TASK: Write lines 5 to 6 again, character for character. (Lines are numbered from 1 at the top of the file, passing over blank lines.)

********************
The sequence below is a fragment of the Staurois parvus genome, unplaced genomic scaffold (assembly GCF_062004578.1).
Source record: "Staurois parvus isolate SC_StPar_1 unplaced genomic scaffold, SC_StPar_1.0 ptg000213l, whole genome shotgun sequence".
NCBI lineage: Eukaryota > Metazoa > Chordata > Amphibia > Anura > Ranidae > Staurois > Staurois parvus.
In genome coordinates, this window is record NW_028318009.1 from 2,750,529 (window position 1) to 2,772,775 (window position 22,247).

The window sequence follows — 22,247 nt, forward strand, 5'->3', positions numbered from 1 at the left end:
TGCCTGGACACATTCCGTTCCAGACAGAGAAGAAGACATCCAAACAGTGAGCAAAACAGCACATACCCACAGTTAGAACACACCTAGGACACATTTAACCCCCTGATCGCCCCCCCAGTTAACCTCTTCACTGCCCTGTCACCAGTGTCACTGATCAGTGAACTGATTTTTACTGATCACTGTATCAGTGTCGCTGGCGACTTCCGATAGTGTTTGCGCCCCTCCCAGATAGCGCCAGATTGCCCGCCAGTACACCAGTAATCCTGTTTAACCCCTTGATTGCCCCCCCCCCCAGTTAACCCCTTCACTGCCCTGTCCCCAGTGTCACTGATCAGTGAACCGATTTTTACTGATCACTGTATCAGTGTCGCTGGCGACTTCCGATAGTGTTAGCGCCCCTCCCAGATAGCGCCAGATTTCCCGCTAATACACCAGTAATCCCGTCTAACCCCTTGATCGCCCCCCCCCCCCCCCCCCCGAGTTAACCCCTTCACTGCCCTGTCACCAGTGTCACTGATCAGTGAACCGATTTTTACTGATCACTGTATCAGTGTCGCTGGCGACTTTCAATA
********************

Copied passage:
The window sequence follows — 22,247 nt, forward strand, 5'->3', positions numbered from 1 at the left end:
TGCCTGGACACATTCCGTTCCAGACAGAGAAGAAGACATCCAAACAGTGAGCAAAACAGCACATACCCACAGTTAGAACACACCTAGGACACATTTAACCCCCTGATCGCCCCCCCAGTTAACCTCTTCACTGCCCTGTCACCAGTGTCACTGATCAGTGAACTGATTTTTACTGATCACTGTATCAGTGTCGCTGGCGACTTCCGATAGTGTTTGCGCCCCTCCCAGATAGCGCCAGATTGCCCGCCAGTACACCAGTAATCCTGTTTAACCCCTTGATTGCCCCCCCCCCCAGTTAACCCCTTCACTGCCCTGTCCCCAGTGTCACTGATCAGTGAACCGATTTTTACTGATCACTGTATCAGTGTCGCTGGCGACTTCCGATAGTGTTAGCGCCCCTCCCAGATAGCGCCAGATTTCCCGCTAATACACCAGTAATCCCGTCTAACCCCTTGATCGCCCCCCCCCCCCCCCCCCCGAGTTAACCCCTTCACTGCCCTGTCACCAGTGTCACTGATCAGTGAACCGATTTTTACTGATCACTGTATCAGTGTCGCTGGCGACTTTCAATA